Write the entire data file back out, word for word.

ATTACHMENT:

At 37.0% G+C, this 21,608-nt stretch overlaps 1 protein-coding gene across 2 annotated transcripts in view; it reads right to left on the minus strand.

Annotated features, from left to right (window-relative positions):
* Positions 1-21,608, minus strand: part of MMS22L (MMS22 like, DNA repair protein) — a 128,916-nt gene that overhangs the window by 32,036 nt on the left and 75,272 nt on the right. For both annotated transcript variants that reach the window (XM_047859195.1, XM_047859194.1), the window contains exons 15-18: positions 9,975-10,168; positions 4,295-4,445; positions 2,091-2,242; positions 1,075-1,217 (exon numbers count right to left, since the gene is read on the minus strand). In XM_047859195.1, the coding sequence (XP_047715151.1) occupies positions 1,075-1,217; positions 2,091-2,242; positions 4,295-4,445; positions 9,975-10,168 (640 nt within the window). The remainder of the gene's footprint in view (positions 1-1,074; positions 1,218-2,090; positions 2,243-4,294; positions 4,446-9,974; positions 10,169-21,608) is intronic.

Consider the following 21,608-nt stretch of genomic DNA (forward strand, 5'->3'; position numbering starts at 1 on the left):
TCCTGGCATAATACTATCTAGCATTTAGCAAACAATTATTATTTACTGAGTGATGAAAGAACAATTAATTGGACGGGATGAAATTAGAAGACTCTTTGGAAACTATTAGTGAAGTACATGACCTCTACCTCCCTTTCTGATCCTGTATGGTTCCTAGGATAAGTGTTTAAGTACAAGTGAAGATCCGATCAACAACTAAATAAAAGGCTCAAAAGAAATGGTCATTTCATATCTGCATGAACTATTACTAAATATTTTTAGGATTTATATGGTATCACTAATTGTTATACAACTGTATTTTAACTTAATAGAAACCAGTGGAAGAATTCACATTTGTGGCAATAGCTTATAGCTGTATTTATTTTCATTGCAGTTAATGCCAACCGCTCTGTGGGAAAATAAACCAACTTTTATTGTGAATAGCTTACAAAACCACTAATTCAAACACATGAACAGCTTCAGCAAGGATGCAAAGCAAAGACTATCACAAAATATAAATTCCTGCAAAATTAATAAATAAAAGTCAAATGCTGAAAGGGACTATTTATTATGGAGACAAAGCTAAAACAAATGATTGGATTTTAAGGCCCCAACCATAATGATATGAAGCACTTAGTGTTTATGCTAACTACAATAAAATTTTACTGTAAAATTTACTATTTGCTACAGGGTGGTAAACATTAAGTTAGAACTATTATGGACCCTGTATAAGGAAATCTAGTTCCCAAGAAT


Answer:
At 37.0% G+C, this 21,608-nt stretch overlaps 1 protein-coding gene across 2 annotated transcripts in view; it reads right to left on the minus strand.

Annotated features, from left to right (window-relative positions):
* Positions 1-21,608, minus strand: part of MMS22L (MMS22 like, DNA repair protein) — a 128,916-nt gene that overhangs the window by 32,036 nt on the left and 75,272 nt on the right. For both annotated transcript variants that reach the window (XM_047859195.1, XM_047859194.1), the window contains exons 15-18: positions 9,975-10,168; positions 4,295-4,445; positions 2,091-2,242; positions 1,075-1,217 (exon numbers count right to left, since the gene is read on the minus strand). In XM_047859195.1, the coding sequence (XP_047715151.1) occupies positions 1,075-1,217; positions 2,091-2,242; positions 4,295-4,445; positions 9,975-10,168 (640 nt within the window). The remainder of the gene's footprint in view (positions 1-1,074; positions 1,218-2,090; positions 2,243-4,294; positions 4,446-9,974; positions 10,169-21,608) is intronic.

Consider the following 21,608-nt stretch of genomic DNA (forward strand, 5'->3'; position numbering starts at 1 on the left):
TCCTGGCATAATACTATCTAGCATTTAGCAAACAATTATTATTTACTGAGTGATGAAAGAACAATTAATTGGACGGGATGAAATTAGAAGACTCTTTGGAAACTATTAGTGAAGTACATGACCTCTACCTCCCTTTCTGATCCTGTATGGTTCCTAGGATAAGTGTTTAAGTACAAGTGAAGATCCGATCAACAACTAAATAAAAGGCTCAAAAGAAATGGTCATTTCATATCTGCATGAACTATTACTAAATATTTTTAGGATTTATATGGTATCACTAATTGTTATACAACTGTATTTTAACTTAATAGAAACCAGTGGAAGAATTCACATTTGTGGCAATAGCTTATAGCTGTATTTATTTTCATTGCAGTTAATGCCAACCGCTCTGTGGGAAAATAAACCAACTTTTATTGTGAATAGCTTACAAAACCACTAATTCAAACACATGAACAGCTTCAGCAAGGATGCAAAGCAAAGACTATCACAAAATATAAATTCCTGCAAAATTAATAAATAAAAGTCAAATGCTGAAAGGGACTATTTATTATGGAGACAAAGCTAAAACAAATGATTGGATTTTAAGGCCCCAACCATAATGATATGAAGCACTTAGTGTTTATGCTAACTACAATAAAATTTTACTGTAAAATTTACTATTTGCTACAGGGTGGTAAACATTAAGTTAGAACTATTATGGACCCTGTATAAGGAAATCTAGTTCCCAAGAAT